America's favorite cookie didn't even exist 100 years ago.
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The Perfect Chocolate Chip Cookie
Credit: Ella Marie

A quick Google search for chocolate chip cookie recipes produces 83,000,000 results, but the person who created the recipe isn't even a household name. You may never even have considered how this all-American treat became so popular because it seems to have always been a staple snack to enjoy after school or as a dessert.

Curiously enough, there are plenty of myths and stories surrounding how this cookie came to be — and how the inventor discovered it by accident — but oftentimes the truth isn't as exciting as the stories that abound.

So Who Invented the Chocolate Chip Cookie?

That honor belongs to a woman named Ruth Graves Wakefield. She studied household arts and later worked as a high school home economics teacher and as a hospital dietitian before purchasing a guest house and restaurant, the Toll House Inn, with her husband in Whitman, Mass. Their restaurant slowly expanded and became a destination spot in the region, known for an array of desserts and lobster dishes.

So it's here that the stories begin, about how Wakefield stumbled upon the recipe by accident while making a dessert for her restaurant.

One story goes that she was making Butter Drop Do cookies and had run out of baker's chocolate in the middle of preparing the dough. Instead of scratching her plans, she substituted baker's chocolate for a semi-sweet chocolate bar that she had on hand, first breaking the chocolate into pieces. Supposedly she was surprised when the chocolate didn't melt, and she liked the outcome so much that it became a new recipe.

Other stories say that instead of chocolate, she had run out of nuts. But Wakefield was an experienced chef and had a degree in household arts, so she would know what would to expect when combining different ingredients.

As a chef, Wakefield loved coming up with new recipes for her restaurant patrons. "We had been serving a thin butterscotch nut cookie with ice cream," she said in an interview with the Boston Herald-American in 1974, explaining her inspiration for coming up with a distinct recipe. "Everybody seemed to love it, but I was trying to give them something different."

Wanting to come up with something new would require patience, practice, and plenty of recipe development.

Wakefield was known to be a perfectionist, too. According to a post-war promotional booklet for the restaurant, "Long-range planning and constantly studied personnel are reflected in an operating teamwork flawless in its unrolled perfection."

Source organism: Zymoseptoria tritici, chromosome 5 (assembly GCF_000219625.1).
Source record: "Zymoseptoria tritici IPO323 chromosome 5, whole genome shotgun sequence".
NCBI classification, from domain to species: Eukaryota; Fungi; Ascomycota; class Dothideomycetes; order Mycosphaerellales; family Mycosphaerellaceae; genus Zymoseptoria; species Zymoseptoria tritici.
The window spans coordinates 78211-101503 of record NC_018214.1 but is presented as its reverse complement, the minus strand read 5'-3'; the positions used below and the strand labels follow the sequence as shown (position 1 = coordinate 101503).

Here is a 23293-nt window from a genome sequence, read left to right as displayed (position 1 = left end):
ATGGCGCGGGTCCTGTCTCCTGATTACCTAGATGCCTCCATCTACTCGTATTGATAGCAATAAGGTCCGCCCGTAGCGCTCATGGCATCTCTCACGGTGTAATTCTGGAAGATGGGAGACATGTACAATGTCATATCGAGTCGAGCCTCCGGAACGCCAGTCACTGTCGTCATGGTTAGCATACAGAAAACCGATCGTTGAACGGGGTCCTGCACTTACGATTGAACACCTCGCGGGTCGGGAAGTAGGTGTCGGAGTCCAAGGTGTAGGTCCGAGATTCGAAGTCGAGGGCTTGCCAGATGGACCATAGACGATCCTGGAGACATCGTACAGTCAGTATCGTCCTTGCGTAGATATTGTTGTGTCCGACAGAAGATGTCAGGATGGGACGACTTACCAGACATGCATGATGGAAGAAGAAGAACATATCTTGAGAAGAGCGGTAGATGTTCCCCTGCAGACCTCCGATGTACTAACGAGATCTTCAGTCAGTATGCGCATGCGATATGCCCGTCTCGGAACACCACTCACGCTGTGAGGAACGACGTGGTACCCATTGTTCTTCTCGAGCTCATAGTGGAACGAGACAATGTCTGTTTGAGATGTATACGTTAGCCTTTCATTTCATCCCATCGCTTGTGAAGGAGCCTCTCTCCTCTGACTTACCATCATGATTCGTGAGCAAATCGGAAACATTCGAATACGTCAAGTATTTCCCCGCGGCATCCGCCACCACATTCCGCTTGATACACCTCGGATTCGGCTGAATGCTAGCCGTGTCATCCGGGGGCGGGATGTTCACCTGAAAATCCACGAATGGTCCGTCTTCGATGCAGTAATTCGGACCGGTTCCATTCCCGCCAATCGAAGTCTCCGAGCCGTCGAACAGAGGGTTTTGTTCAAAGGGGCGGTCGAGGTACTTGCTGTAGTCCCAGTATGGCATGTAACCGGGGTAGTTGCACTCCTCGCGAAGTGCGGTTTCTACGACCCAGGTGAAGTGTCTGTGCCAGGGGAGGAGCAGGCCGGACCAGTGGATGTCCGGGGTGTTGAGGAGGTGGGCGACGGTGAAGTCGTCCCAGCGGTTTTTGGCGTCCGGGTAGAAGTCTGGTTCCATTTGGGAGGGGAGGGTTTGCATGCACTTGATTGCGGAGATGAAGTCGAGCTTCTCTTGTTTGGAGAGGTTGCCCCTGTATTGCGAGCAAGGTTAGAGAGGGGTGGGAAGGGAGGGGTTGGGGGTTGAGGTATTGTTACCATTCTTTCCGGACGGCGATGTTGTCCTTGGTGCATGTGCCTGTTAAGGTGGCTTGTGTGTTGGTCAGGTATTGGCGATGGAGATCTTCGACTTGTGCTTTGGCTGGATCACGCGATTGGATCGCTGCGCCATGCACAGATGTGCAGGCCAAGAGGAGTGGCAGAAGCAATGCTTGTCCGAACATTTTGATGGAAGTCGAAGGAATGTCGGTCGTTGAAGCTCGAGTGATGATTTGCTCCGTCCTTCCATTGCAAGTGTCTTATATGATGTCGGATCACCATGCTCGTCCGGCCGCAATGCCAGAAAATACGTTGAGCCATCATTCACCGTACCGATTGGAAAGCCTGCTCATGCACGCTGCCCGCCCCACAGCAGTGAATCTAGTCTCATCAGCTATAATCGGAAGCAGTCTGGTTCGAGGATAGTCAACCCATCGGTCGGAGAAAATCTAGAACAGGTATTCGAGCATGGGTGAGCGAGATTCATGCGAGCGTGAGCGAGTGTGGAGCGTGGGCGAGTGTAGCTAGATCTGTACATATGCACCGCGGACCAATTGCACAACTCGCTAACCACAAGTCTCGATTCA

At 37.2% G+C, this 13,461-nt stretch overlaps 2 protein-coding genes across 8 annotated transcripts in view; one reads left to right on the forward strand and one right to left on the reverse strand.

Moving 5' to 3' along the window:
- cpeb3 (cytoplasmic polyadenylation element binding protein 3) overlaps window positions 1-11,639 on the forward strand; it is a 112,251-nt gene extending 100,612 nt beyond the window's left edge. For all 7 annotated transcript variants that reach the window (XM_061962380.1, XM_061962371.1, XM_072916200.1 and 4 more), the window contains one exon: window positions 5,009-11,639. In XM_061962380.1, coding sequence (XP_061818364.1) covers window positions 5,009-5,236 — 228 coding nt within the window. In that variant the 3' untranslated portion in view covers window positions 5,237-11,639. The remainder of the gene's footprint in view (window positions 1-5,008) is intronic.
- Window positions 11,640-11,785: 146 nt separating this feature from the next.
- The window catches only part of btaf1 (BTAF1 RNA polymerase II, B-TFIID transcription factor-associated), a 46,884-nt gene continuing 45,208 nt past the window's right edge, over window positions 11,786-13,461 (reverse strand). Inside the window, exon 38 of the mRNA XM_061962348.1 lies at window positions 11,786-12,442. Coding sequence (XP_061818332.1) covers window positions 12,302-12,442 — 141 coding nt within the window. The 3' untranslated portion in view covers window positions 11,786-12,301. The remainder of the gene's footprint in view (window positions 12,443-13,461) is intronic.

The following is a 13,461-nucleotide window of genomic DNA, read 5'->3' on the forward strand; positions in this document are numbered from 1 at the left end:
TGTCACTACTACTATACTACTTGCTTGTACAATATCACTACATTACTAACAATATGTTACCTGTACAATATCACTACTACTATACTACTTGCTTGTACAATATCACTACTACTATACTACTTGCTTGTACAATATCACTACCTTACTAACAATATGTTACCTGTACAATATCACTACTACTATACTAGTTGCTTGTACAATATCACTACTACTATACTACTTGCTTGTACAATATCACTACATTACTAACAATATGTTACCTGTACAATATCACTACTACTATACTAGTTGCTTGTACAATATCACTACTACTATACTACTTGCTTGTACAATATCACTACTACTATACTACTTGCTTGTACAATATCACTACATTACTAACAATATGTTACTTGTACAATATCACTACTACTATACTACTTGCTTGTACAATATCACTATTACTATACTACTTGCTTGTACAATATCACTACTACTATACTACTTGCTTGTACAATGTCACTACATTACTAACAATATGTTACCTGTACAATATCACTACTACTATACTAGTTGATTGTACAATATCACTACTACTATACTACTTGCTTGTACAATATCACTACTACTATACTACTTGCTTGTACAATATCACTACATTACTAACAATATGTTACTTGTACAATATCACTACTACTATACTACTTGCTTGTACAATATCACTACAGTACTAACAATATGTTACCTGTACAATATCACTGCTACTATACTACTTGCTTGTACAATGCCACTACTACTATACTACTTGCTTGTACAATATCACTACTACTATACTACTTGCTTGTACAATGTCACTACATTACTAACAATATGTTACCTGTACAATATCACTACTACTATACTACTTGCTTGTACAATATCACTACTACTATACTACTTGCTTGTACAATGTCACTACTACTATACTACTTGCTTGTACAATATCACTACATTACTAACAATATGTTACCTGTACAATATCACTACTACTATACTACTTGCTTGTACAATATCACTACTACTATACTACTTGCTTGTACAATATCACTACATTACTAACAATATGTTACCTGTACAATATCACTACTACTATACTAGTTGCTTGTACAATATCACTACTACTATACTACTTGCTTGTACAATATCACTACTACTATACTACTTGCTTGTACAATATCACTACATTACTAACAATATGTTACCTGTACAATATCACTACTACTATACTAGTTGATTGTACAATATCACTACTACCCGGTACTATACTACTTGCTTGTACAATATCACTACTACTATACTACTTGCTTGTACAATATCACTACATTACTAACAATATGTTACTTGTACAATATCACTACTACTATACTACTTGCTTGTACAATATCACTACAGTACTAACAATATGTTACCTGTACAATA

Wakefield was a shrewd business owner and careful in how she managed the restaurant and guest house, including who she hired. "Confusion is unknown," the brochure also stated. Improvising a dessert that she planned to serve soon after to guests would be out of character and running out of an ingredient suddenly would be unlike Wakefield as well. So the narrative that she discovered this new cookie recipe by accident isn't likely, although it makes a good story.

The Best Chocolate Chip Cookies

Why the Chocolate Chip Cookie Probably Wasn't an Accident

Food historian and recipe developer, Carolyn Wyman, dedicated an entire book to chocolate chip cookies and uncovering the history titled, "The Great American Chocolate Chip Cookie Book: Scrumptious Recipes and Fabled History From Toll House to Cookie Cake Pie." Wyman is quick to discredit the idea that Wakefield created the cookie by accident, but still says what she did was revolutionary. "Nowadays, people love the 'dumb luck' story of the person who wins the lottery, or invents something because they were doing something else," Wyman wrote in her book.

In the 1930s Wakefield wrote a cookbook, Toll House Tried and True Recipes, where she included the Toll House Crunch Cookie, which she named after the Inn.

In 1939, she sold her recipe to Nestlé (supposedly for $1 or $2 but it's purported she never received the money) and agreed to her recipe being printed on the back of chocolate bars and later on chocolate chip packages.

Some may question why she would agree to having her recipe printed on packages, but it was a smart and forward-thinking business move and marketing tactic because in ads, Nestlé would reference that the recipe came from the Toll House Inn, which helped advertise her Toll House Inn and restaurant nationally.

Wakefield was an entrepreneur and continually thinking ahead by marketing herself in ways that weren't typical for her time. For example, she appeared on a national radio program called "Famous Foods From Famous Eating Places," hosted by Marjorie Husted, who was the name behind Betty Crocker.

And we also have Wakefield to thank for the fact that chocolate chips exist. In the original recipe, she used chunks of a semi-sweet chocolate bar, but over the years, Wakefield worked as a consultant for Nestlé and one thing she helped to create were semi-sweet chocolate morsels for easier baking and to standardize the chocolate sized pieces so home bakers wouldn't need to cut up semi-sweet chocolate bars.

Ruth Wakefield may still not be well-known today, but next time you're in the mood for chocolate chip cookies and want to bake up a batch, remember that not that long ago the concept didn't exist — so remember to thank her.